Other common trees are dogwood trees, which attract butterflies during their beautiful blooming season. You're likely see lots of these varieties as well:

  • Oak
  • Sweet cherry 
  • Elderberry trees: Just as common as dogwood. 
  • English ivy: Can be found draping over old Castle walls and homes throughout the state.
  • Yarrow flowers: Comes in lovely colors of pink, white, and yellow.
  • Big-leaf hydrangeas
  • Tulips 
  • Common bird's-foot trefoils are also popular finds in the floral category here.
Collage of common trees and flowers in Baden Württemberg, Germany

A Must-See Floral Attraction

Flowers and plants are big in Baden-Württemberg. In Konstanz, along the shimmering Lake Constance, is an island called Mainau, also known as "Flower Island."

The island is only 111 acres, and in the warmer months, when the second spring starts, the island becomes one of Germany's most popular tourist attractions. Thousands and thousands of flowers bloom on the island, creating a beautiful display of colors and scents. The island is very well maintained and is considered a conservation area.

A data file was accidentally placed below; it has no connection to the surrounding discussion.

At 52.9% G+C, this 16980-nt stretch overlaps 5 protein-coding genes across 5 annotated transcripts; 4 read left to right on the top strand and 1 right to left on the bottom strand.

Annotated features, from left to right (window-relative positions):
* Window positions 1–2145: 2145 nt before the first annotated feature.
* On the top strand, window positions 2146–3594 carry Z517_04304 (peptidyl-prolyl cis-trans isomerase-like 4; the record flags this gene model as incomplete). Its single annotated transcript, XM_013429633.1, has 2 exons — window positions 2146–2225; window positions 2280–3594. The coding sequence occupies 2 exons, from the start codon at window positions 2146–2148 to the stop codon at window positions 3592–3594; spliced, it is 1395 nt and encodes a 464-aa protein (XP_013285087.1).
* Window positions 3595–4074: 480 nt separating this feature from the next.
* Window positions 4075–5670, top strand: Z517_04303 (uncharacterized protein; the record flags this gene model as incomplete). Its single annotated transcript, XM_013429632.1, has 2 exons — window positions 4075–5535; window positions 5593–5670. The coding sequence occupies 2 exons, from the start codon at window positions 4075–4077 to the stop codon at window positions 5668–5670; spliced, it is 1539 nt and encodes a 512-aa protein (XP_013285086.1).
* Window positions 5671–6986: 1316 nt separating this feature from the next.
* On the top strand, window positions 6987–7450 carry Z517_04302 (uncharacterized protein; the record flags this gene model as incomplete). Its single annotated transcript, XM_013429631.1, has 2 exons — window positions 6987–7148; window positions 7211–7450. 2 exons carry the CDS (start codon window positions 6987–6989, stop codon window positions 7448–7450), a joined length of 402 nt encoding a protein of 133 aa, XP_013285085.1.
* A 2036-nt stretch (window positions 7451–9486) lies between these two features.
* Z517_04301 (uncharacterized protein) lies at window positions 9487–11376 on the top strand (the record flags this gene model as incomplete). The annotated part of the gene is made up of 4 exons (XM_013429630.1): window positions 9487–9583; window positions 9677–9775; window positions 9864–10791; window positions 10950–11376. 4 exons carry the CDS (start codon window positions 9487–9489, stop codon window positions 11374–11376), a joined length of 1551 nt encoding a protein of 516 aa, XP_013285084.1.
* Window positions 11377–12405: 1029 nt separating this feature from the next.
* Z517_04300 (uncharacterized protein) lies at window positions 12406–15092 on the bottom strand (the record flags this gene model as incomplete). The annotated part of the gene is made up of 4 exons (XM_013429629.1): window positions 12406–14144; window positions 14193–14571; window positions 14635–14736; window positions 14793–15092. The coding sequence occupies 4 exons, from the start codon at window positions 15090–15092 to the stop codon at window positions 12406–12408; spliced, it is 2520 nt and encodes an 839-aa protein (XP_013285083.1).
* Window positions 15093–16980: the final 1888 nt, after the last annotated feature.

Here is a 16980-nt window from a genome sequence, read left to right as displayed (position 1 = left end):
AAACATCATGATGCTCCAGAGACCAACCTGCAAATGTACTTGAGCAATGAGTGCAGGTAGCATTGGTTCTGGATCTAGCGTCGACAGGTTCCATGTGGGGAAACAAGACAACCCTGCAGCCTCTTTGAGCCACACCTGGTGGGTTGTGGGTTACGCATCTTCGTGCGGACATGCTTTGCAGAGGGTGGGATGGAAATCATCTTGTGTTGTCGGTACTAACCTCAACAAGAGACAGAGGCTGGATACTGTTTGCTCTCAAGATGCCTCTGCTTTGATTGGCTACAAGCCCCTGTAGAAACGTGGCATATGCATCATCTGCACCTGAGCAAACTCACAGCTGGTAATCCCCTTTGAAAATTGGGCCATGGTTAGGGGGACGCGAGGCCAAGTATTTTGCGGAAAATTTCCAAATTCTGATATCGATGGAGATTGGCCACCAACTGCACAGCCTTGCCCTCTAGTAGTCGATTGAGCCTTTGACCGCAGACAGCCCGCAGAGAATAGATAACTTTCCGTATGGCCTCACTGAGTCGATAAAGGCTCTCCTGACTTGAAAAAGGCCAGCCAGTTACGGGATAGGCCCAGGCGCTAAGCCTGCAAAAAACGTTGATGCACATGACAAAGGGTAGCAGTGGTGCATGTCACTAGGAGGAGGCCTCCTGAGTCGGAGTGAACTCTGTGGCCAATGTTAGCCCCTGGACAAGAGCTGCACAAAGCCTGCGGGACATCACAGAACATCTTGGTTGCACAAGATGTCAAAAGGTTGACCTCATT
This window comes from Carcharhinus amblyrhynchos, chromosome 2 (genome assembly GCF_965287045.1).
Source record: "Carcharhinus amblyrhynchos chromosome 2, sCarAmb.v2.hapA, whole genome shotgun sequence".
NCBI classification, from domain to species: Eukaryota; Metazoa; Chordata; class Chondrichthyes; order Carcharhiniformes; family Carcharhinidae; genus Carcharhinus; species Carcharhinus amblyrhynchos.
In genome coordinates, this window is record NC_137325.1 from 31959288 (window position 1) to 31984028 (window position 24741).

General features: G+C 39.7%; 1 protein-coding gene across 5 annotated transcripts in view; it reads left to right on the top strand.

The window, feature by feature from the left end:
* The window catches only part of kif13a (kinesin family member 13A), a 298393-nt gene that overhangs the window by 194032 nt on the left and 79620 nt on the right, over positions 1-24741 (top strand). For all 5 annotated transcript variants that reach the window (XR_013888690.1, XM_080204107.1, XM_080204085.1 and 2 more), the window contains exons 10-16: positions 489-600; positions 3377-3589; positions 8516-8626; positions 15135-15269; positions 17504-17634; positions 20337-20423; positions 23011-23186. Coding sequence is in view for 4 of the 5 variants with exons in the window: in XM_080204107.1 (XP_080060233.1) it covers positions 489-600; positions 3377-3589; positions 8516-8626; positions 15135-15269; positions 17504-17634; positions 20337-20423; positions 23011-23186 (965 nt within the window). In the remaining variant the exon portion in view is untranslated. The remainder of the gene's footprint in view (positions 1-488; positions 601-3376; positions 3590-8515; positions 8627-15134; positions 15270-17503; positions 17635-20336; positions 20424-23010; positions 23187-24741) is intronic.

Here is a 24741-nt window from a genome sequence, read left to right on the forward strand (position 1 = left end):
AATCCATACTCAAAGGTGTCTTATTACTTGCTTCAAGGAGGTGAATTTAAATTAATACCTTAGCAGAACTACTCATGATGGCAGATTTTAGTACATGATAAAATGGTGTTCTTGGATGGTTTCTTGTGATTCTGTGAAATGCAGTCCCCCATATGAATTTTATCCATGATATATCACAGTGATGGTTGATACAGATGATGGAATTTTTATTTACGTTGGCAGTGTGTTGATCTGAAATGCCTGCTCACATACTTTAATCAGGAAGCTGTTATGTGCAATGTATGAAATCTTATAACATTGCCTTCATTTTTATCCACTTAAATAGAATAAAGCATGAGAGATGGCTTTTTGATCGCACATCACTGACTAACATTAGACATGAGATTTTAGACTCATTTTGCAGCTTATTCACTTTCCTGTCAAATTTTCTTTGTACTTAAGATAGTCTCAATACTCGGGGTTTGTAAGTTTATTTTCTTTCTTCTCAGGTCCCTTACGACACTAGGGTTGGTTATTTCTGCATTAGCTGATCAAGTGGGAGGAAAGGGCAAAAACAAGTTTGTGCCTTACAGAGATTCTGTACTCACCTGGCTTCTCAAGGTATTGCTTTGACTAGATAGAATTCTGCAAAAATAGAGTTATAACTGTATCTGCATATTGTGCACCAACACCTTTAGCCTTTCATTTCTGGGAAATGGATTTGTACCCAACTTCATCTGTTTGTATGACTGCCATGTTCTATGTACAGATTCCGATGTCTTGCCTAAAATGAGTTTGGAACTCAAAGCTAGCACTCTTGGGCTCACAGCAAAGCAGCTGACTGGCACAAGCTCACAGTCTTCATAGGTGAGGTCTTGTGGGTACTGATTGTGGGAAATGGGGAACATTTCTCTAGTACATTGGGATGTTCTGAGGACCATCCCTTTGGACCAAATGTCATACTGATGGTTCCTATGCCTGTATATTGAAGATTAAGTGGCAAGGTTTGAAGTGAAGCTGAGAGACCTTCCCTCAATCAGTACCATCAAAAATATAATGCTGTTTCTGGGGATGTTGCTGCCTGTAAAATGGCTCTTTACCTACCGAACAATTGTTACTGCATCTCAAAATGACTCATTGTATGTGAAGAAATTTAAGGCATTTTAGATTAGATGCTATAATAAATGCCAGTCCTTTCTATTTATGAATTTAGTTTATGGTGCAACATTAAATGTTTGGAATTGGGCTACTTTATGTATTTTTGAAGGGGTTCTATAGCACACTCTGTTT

Tulips, roses, yarrows, daisies, poppies, and loads of others, including exotic plants, flood the grounds. There are paths created for tourists to walk through the meadows, and even huge sculptures made entirely of plants.

Oma and Opa visiting Flower IslandOma and Opa visiting Flower Island on one of their amazing trips to Germany. They can speak from expereince when they say, it's worth seeing!

Baden-Württemberg Fauna

Keep your eyes peeled for some of these common animals roaming and soaring about. Watch where you step. Hedgehogs and other small mammals may be hiding in the leaves, as well as newts and fire salamanders, which take refuge under rocks and cool, damp spaces.

Look up, and get out your bird-watching guidebook. It's not uncommon to see these in Baden-Württemberg:

  • Grey heron
  • Great-spotted woodpecker
  • Great egret
  • White swans
  • A variety of geese and cormorants 

Including the Canada goose—yep, confusing, I know. Well, here's a fun fact that not many people actually know. Guilty, as a Canadian, I didn't even know this myself...

Canada geese are not only found in Canada. While they breed and live in larger groups in Canada, these migratory birds were brought into Europe in the 17th century, starting in Britain. Now, they're considered a near-invasive species!

Collage of common fauna in Baden-Baden-Württemberg, Germany

You'll also see these common mammals, species of birds, and reptiles:

  • Roe deer
  • Red fox
  • Bicolored shrew
  • European badger
  • Marten
  • Wild boar
  • Wall lizard